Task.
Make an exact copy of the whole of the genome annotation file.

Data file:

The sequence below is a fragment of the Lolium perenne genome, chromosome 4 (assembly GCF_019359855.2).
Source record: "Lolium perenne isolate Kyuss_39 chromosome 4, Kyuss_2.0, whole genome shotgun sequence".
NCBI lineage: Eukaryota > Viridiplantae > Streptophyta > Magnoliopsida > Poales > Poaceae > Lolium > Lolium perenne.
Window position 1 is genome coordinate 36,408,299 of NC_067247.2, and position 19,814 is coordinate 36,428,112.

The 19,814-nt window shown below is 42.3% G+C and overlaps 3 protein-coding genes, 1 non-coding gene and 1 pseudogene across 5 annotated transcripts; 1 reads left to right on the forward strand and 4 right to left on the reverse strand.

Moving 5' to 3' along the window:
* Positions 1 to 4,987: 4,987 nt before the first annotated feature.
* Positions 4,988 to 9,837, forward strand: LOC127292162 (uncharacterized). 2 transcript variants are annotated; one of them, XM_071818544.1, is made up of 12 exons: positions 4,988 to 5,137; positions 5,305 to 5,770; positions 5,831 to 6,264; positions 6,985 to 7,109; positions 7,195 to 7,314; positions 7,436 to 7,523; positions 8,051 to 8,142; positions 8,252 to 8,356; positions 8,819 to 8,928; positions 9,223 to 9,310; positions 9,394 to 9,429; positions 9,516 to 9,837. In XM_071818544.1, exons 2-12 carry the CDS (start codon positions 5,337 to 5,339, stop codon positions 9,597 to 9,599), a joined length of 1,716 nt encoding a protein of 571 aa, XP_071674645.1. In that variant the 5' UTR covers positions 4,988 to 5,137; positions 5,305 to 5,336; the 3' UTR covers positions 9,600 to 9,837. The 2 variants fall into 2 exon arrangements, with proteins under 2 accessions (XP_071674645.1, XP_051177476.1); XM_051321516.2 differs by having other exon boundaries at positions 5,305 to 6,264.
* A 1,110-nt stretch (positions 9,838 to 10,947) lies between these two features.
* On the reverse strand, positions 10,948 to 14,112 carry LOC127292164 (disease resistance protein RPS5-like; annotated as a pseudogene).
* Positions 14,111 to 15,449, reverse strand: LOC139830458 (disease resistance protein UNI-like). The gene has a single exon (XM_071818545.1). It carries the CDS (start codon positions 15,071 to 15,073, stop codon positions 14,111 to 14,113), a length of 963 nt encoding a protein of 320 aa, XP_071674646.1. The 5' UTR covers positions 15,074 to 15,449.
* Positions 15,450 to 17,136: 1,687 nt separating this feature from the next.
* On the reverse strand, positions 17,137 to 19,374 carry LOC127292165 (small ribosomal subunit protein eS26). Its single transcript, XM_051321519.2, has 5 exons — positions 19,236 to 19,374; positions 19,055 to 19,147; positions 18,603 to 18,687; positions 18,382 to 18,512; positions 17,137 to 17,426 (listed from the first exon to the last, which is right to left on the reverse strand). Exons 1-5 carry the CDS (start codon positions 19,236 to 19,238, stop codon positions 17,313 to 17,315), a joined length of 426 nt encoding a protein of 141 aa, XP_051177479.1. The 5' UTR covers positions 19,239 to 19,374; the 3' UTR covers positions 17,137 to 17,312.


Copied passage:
The sequence below is a fragment of the Lolium perenne genome, chromosome 4 (assembly GCF_019359855.2).
Source record: "Lolium perenne isolate Kyuss_39 chromosome 4, Kyuss_2.0, whole genome shotgun sequence".
NCBI lineage: Eukaryota > Viridiplantae > Streptophyta > Magnoliopsida > Poales > Poaceae > Lolium > Lolium perenne.
Window position 1 is genome coordinate 36,408,299 of NC_067247.2, and position 19,814 is coordinate 36,428,112.

The 19,814-nt window shown below is 42.3% G+C and overlaps 3 protein-coding genes, 1 non-coding gene and 1 pseudogene across 5 annotated transcripts; 1 reads left to right on the forward strand and 4 right to left on the reverse strand.

Moving 5' to 3' along the window:
* Positions 1 to 4,987: 4,987 nt before the first annotated feature.
* Positions 4,988 to 9,837, forward strand: LOC127292162 (uncharacterized). 2 transcript variants are annotated; one of them, XM_071818544.1, is made up of 12 exons: positions 4,988 to 5,137; positions 5,305 to 5,770; positions 5,831 to 6,264; positions 6,985 to 7,109; positions 7,195 to 7,314; positions 7,436 to 7,523; positions 8,051 to 8,142; positions 8,252 to 8,356; positions 8,819 to 8,928; positions 9,223 to 9,310; positions 9,394 to 9,429; positions 9,516 to 9,837. In XM_071818544.1, exons 2-12 carry the CDS (start codon positions 5,337 to 5,339, stop codon positions 9,597 to 9,599), a joined length of 1,716 nt encoding a protein of 571 aa, XP_071674645.1. In that variant the 5' UTR covers positions 4,988 to 5,137; positions 5,305 to 5,336; the 3' UTR covers positions 9,600 to 9,837. The 2 variants fall into 2 exon arrangements, with proteins under 2 accessions (XP_071674645.1, XP_051177476.1); XM_051321516.2 differs by having other exon boundaries at positions 5,305 to 6,264.
* A 1,110-nt stretch (positions 9,838 to 10,947) lies between these two features.
* On the reverse strand, positions 10,948 to 14,112 carry LOC127292164 (disease resistance protein RPS5-like; annotated as a pseudogene).
* Positions 14,111 to 15,449, reverse strand: LOC139830458 (disease resistance protein UNI-like). The gene has a single exon (XM_071818545.1). It carries the CDS (start codon positions 15,071 to 15,073, stop codon positions 14,111 to 14,113), a length of 963 nt encoding a protein of 320 aa, XP_071674646.1. The 5' UTR covers positions 15,074 to 15,449.
* Positions 15,450 to 17,136: 1,687 nt separating this feature from the next.
* On the reverse strand, positions 17,137 to 19,374 carry LOC127292165 (small ribosomal subunit protein eS26). Its single transcript, XM_051321519.2, has 5 exons — positions 19,236 to 19,374; positions 19,055 to 19,147; positions 18,603 to 18,687; positions 18,382 to 18,512; positions 17,137 to 17,426 (listed from the first exon to the last, which is right to left on the reverse strand). Exons 1-5 carry the CDS (start codon positions 19,236 to 19,238, stop codon positions 17,313 to 17,315), a joined length of 426 nt encoding a protein of 141 aa, XP_051177479.1. The 5' UTR covers positions 19,239 to 19,374; the 3' UTR covers positions 17,137 to 17,312.